There are several different causes of bunions. They are partly genetic, often running in families and can be made worse with certain footwear choices. There are things that can be done to ease the discomfort of a bunion, such as wearing wider and flatter shoes but surgery is the only way to correct the underlying bony deformity that causes them.
Also known as a hallux valgus correction, bunion surgery involves correcting both the deformed bone and the lax tissues around the big toe. Having surgery to treat bunions early in the year will increase your chances of being pain free and able to wear your favourite strappy sandals by the summertime.
Here, King Edward VII’s Hospital consultant orthopaedic surgeon, Mr Lee Parker, talks about bunion surgery and how best to recover from it.
What is a bunion?
The bone of the big toe gradually moves, creating what’s known as a hallux valgus. This results in a bony prominence called a bunion. When the skin rubs against the bunion, it causes pain and inflammation called bursitis.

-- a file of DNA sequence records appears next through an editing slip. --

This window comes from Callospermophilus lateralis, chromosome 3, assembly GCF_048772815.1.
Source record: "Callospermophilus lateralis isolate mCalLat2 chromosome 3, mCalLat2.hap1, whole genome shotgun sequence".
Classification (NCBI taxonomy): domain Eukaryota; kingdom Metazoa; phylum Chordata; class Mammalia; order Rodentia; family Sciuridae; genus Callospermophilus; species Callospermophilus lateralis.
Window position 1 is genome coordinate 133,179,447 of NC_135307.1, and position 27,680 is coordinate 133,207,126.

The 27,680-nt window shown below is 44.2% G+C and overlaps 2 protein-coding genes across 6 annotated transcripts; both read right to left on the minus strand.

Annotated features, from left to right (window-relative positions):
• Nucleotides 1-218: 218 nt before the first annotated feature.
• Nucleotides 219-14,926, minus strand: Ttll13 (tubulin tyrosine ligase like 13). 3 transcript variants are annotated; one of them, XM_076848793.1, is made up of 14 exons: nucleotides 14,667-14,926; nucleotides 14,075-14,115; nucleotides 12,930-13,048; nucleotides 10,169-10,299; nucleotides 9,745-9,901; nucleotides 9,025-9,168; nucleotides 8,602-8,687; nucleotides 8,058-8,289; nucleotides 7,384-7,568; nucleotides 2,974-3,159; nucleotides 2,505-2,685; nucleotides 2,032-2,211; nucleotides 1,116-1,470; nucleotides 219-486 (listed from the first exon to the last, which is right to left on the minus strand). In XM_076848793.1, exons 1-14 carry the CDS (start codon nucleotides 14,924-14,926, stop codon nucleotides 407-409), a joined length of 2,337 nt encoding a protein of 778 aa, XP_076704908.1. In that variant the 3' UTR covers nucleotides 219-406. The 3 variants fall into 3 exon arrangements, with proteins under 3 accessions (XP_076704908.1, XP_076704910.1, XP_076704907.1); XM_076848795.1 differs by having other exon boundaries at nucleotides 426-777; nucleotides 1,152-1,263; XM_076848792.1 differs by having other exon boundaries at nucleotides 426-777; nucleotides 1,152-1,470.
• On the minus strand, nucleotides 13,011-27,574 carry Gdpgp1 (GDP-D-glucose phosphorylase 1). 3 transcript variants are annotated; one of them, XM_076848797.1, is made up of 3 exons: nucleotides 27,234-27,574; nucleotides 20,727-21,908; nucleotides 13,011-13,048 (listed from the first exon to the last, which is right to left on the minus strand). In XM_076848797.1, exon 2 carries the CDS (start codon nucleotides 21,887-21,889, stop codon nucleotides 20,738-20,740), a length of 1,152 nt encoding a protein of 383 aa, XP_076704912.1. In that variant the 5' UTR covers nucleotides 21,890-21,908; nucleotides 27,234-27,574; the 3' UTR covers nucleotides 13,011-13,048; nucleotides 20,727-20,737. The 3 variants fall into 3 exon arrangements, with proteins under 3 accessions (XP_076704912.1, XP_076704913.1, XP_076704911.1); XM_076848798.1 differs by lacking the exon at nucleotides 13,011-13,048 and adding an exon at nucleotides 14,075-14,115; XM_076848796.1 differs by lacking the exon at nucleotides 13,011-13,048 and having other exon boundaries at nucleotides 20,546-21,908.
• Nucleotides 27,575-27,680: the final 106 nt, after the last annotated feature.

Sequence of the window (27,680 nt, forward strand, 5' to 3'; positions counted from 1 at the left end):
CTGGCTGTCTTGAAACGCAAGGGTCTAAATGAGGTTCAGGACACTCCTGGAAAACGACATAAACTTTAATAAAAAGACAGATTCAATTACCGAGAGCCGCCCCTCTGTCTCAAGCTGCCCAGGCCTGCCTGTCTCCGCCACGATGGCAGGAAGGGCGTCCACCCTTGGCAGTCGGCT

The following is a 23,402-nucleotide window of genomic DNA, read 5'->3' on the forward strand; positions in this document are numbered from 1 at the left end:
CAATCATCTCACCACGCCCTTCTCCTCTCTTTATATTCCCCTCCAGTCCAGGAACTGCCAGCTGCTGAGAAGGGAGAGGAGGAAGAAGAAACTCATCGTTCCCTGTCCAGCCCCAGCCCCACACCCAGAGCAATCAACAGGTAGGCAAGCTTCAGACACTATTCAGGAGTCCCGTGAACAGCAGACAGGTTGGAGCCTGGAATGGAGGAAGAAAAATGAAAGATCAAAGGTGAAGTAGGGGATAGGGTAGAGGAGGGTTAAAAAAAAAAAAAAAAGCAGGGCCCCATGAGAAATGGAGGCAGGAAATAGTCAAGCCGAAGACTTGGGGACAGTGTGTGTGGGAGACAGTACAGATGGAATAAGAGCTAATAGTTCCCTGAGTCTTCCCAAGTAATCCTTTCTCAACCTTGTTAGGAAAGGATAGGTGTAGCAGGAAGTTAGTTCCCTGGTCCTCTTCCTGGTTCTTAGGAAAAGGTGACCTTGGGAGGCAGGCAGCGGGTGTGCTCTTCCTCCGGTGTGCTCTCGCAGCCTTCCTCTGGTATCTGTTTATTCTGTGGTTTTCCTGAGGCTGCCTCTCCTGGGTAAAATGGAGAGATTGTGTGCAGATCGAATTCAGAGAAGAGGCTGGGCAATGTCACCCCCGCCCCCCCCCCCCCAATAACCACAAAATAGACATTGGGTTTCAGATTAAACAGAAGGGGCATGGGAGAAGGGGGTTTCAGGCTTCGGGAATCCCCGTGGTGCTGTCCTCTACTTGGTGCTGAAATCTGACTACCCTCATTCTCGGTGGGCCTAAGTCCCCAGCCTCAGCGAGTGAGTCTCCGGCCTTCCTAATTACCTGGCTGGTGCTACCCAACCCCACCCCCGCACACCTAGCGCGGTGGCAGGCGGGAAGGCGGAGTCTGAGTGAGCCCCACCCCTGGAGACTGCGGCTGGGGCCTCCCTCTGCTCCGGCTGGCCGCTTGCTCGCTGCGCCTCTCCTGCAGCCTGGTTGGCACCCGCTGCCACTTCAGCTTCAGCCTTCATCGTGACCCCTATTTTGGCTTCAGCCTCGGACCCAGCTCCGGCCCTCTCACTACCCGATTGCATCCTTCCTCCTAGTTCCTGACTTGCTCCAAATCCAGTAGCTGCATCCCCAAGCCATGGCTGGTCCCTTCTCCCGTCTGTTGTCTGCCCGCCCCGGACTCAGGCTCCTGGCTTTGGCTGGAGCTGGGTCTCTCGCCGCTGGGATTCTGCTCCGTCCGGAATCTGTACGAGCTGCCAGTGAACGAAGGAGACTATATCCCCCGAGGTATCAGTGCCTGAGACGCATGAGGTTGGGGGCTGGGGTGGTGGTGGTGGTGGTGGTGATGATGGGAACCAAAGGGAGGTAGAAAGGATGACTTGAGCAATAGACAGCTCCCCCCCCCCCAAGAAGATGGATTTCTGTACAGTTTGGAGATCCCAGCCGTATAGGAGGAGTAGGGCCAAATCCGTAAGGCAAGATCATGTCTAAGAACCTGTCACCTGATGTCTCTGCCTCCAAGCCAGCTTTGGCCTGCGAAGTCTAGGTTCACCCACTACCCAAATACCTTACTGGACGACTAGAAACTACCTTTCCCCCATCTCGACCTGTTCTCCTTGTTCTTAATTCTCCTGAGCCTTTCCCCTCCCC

Wearing wider fitting or softer shoes can help to relieve the discomfort of bunions, but there may come a time when this no longer helps. If this is the case for you, speaking to an orthopaedic foot and ankle specialist is advisable.
What happens during bunion surgery?
Bunions are caused by a combination of a bone deformity in the foot and laxity, or looseness, in the soft tissues surrounding the joints that help to maintain the internal structure of the foot. Because of this, most often a bunionectomy, that involves simply shaving the bone, isn’t enough to remedy the problem.
Instead, precise surgical cuts, called osteotomies, on the bones of the big toe are required to straighten-out the deformity. These cuts are then secured with small surgical screws, buried into the bone to allow the bone to heal in the correct position.
At the same time, the lax soft tissues are reinforced with surgical stitches to support the alignment of the big toe.
Bunion correction surgery is usually carried out while you’re asleep under a general anaesthetic. However, if you’re unsuitable for a general anaesthetic due to health reasons, you may be suitable for bunion surgery whilst awake, with your foot numbed by a local anaesthetic.